The mid-change segment is the “storm” so many refer to. Here is where we lose our old self and find our new self. Messy and uncomfortable because; raw emotional chaos is intense. Embrace the crazy! You will have something to look back on and laugh at! The work is in reflection of the change event. In my particular change event, my job. Each change management process is unique to the situation and to the individual so start by presenting yourself appropriate questions to pursue answers for. Review the questions I laid out for my own change management session:
- What made the change necessary?
- Why was the old job so miserable?
- Why was I so miserable doing the job?
- What was my employer doing to make a miserable experience?
- What did I feel was missing from the professional experience?
Process each question to you feel you have a solid understanding. What made my change necessary? I hated everything about what I was doing. I was angry, and increasingly so. I was hostile, edgy, occasionally disrespectful. My performance trailed off and I developed a healthy dose of I don’t care. I learned that I do not want to be angry, especially at my work. I don’t want to be hostile or edgy. That I want to exceed performance expectations and of course, treat others with respect. The new me will emulate these things in the next opportunity.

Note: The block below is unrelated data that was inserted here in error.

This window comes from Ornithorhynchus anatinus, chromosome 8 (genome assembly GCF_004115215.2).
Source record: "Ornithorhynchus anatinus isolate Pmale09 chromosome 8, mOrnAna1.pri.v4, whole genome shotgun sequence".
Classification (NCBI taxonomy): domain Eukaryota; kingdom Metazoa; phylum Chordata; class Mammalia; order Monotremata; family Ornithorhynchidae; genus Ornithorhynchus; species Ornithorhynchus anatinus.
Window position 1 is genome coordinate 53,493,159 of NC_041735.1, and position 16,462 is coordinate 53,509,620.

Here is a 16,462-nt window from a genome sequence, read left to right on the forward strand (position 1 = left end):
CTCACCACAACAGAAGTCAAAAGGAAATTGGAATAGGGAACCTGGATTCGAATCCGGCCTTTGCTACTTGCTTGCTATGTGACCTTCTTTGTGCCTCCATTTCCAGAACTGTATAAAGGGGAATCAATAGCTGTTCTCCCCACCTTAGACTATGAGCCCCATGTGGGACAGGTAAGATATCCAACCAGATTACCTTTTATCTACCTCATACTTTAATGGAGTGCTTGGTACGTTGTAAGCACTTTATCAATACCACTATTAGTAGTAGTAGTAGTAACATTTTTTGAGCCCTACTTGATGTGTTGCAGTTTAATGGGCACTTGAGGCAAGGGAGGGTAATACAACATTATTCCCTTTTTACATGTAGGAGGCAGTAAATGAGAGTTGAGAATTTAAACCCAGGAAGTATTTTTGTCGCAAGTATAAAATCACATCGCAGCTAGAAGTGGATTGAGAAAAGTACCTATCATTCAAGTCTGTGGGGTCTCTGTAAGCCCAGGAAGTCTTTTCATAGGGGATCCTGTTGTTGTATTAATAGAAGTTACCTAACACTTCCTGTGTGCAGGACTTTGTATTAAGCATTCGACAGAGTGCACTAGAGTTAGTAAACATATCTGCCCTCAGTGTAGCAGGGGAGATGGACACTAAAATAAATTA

Why was the old job so miserable? This is a critical question and don’t hold back! Here is where you rant and rave and get those emotions out so that you can identify them and work them to their origins. I worked as a collections guy so having difficult discussions all day long was the job. Getting cursed at, threatened, hung-up on not only from the customer but from my supervisors! My job is to get people to pay, if they didn’t pay, I failed at the job, no excuses. Long hours, 50 or more a week. Sitting for long periods of time just calling people to get them to pay. Justifying why people aren’t paying to my supervisors without sounding incompetent. Lack of leadership and integrity among colleagues and supervisors. Lack of self-respect and the receiving of respect from colleagues and supervisors. Lack of recognition for hard work, dedication, and superior performance is necessary for professional enjoyment. Take a break. Good hard work here. You just made a list for all the things you do want in your next opportunity.